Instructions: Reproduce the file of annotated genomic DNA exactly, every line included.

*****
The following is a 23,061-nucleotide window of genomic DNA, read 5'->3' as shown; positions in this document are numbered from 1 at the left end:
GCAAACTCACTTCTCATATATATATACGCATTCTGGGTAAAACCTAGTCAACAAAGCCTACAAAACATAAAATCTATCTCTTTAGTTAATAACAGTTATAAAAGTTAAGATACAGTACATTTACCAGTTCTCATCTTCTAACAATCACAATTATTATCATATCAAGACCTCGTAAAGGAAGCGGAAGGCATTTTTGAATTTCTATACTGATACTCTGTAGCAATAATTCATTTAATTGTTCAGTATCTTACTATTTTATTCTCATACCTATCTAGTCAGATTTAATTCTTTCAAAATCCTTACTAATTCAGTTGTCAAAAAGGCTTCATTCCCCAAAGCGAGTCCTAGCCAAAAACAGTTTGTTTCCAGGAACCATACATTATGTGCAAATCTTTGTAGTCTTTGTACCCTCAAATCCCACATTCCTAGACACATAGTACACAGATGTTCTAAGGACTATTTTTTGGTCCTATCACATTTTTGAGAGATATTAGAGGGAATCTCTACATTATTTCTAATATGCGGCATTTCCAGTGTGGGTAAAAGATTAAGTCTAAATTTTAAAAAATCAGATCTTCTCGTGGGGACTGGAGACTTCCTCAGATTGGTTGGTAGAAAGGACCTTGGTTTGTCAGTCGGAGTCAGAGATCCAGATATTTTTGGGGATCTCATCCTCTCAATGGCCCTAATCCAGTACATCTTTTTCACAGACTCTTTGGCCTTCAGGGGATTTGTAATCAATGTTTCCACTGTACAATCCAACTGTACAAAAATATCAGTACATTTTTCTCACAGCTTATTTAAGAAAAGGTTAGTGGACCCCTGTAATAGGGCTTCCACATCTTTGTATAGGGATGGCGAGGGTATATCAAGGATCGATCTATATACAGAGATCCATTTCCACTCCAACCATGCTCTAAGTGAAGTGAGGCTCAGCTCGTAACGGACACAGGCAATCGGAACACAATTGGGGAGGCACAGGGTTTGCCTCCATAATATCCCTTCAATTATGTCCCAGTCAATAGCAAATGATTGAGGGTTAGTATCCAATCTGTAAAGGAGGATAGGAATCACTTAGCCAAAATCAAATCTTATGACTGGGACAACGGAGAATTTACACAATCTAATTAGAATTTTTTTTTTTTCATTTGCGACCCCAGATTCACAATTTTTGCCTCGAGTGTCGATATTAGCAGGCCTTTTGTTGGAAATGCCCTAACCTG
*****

The following is a 23,061-nucleotide window of genomic DNA, read 5'->3' as shown; positions in this document are numbered from 1 at the left end:
GCAAACTCACTTCTCATATATATATACGCATTCTGGGTAAAACCTAGTCAACAAAGCCTACAAAACATAAAATCTATCTCTTTAGTTAATAACAGTTATAAAAGTTAAGATACAGTACATTTACCAGTTCTCATCTTCTAACAATCACAATTATTATCATATCAAGACCTCGTAAAGGAAGCGGAAGGCATTTTTGAATTTCTATACTGATACTCTGTAGCAATAATTCATTTAATTGTTCAGTATCTTACTATTTTATTCTCATACCTATCTAGTCAGATTTAATTCTTTCAAAATCCTTACTAATTCAGTTGTCAAAAAGGCTTCATTCCCCAAAGCGAGTCCTAGCCAAAAACAGTTTGTTTCCAGGAACCATACATTATGTGCAAATCTTTGTAGTCTTTGTACCCTCAAATCCCACATTCCTAGACACATAGTACACAGATGTTCTAAGGACTATTTTTTGGTCCTATCACATTTTTGAGAGATATTAGAGGGAATCTCTACATTATTTCTAATATGCGGCATTTCCAGTGTGGGTAAAAGATTAAGTCTAAATTTTAAAAAATCAGATCTTCTCGTGGGGACTGGAGACTTCCTCAGATTGGTTGGTAGAAAGGACCTTGGTTTGTCAGTCGGAGTCAGAGATCCAGATATTTTTGGGGATCTCATCCTCTCAATGGCCCTAATCCAGTACATCTTTTTCACAGACTCTTTGGCCTTCAGGGGATTTGTAATCAATGTTTCCACTGTACAATCCAACTGTACAAAAATATCAGTACATTTTTCTCACAGCTTATTTAAGAAAAGGTTAGTGGACCCCTGTAATAGGGCTTCCACATCTTTGTATAGGGATGGCGAGGGTATATCAAGGATCGATCTATATACAGAGATCCATTTCCACTCCAACCATGCTCTAAGTGAAGTGAGGCTCAGCTCGTAACGGACACAGGCAATCGGAACACAATTGGGGAGGCACAGGGTTTGCCTCCATAATATCCCTTCAATTATGTCCCAGTCAATAGCAAATGATTGAGGGTTAGTATCCAATCTGTAAAGGAGGATAGGAATCACTTAGCCAAAATCAAATCTTATGACTGGGACAACGGAGAATTTACACAATCTAATTAGAATTTTTTTTTTTTCATTTGCGACCCCAGATTCACAATTTTTGCCTCGAGTGTCGATATTAGCAGGCCTTTTGTTGGAAATGCCCTAACCTG